Yesterday, Representative Thomas Massie introduced the Restoring America’s Leadership in Innovation Act of 2018 (H.R. 6264). This legislation would reverse many of the harms that have been caused by recent changes to the patent laws from all three branches of government. Patents are an important part of our innovation economy, providing an incentive for inventors to invent and protecting those creations for commercialization and investment.
Unfortunately, the past decade has witnessed the gradual weakening of our patent system. The America Invents Act (AIA) created new post-issuance methods for reviewing patent validity on top of the review that already occurred in federal courts. The Supreme Court has handed down case after case weakening patents and excluding broad swaths of innovation from the patent system entirely. The USPTO, through the Patent Trial and Appeal Board (PTAB), has been systematically invalidating worthwhile patents based on flawed procedures that are easily abused. Together, these changes have done substantial damage to our innovation economy.,
This new bill will reverse many of these recent changes. Although some of the proposals are new, most are merely the codification of what had long been the law for the patent system. The following provides a breakdown of the most important sections of this legislation:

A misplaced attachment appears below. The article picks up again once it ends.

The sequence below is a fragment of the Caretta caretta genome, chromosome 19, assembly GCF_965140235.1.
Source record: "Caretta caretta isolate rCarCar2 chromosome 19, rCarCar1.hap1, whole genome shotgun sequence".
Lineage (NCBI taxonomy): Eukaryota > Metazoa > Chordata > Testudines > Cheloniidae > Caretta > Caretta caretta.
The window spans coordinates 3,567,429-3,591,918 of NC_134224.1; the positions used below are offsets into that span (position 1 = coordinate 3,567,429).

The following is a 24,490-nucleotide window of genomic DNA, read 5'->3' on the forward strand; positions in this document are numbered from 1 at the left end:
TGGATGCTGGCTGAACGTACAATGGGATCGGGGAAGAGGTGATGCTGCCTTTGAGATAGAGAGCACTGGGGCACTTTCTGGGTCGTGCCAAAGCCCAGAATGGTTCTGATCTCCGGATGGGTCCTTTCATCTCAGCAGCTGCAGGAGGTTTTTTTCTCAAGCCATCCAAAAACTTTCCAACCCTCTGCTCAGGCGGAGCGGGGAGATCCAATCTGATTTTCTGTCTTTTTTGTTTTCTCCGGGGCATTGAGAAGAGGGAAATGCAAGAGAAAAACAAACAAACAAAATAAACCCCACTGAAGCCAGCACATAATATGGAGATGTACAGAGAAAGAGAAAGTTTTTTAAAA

- Section 3 (the first substantive section), returns the United States to a first to invent patent system. As noted by CPIP Founder Adam Mossoff, giving patents to the first inventor rewards the intellectual labor that results in the invention. This conception of patents as private property rights protecting the innovator’s creation is arguably required by the Patent Clause of the Constitution, and thus, this Act will bring patent laws back within constitutional limits. Conversely, a first to file system merely rewards those who can win a race to the Patent Office.
- Section 4 abolishes Inter Partes Review (IPR) and Post-Grant Review (PGR). In addition to covered business method review, which was created with a sunset provision, these procedures allow the Patent Office to cancel at patent it has previously issued. Numerous scholars have identified the substantial harms caused by the PTAB. The problems have been so extensive that other legislation focused on trying to fix these procedures has been introduced. This bill goes the necessary next step. Because these procedures fundamentally undermine the status of patents as private property, the bill eliminates IPR and PGR entirely.
- Section 5 abolishes the PTAB. The PTAB is a terrible example of regulatory overreach. In light of the elimination of IPR and PGR and the return to a first to file system, the creation of the PTAB by the AIA to administer these systems serves no purpose. The legislation instead recreates the Board of Patent Appeals and Interferences, which existed prior to the AIA and handled the administrative appeals and trials that occurred under the prior system. This change also overrules the holding of Oil States v. Greene’s Energy and accomplishes legislatively the outcome of a CPIP led amicus brief in that case.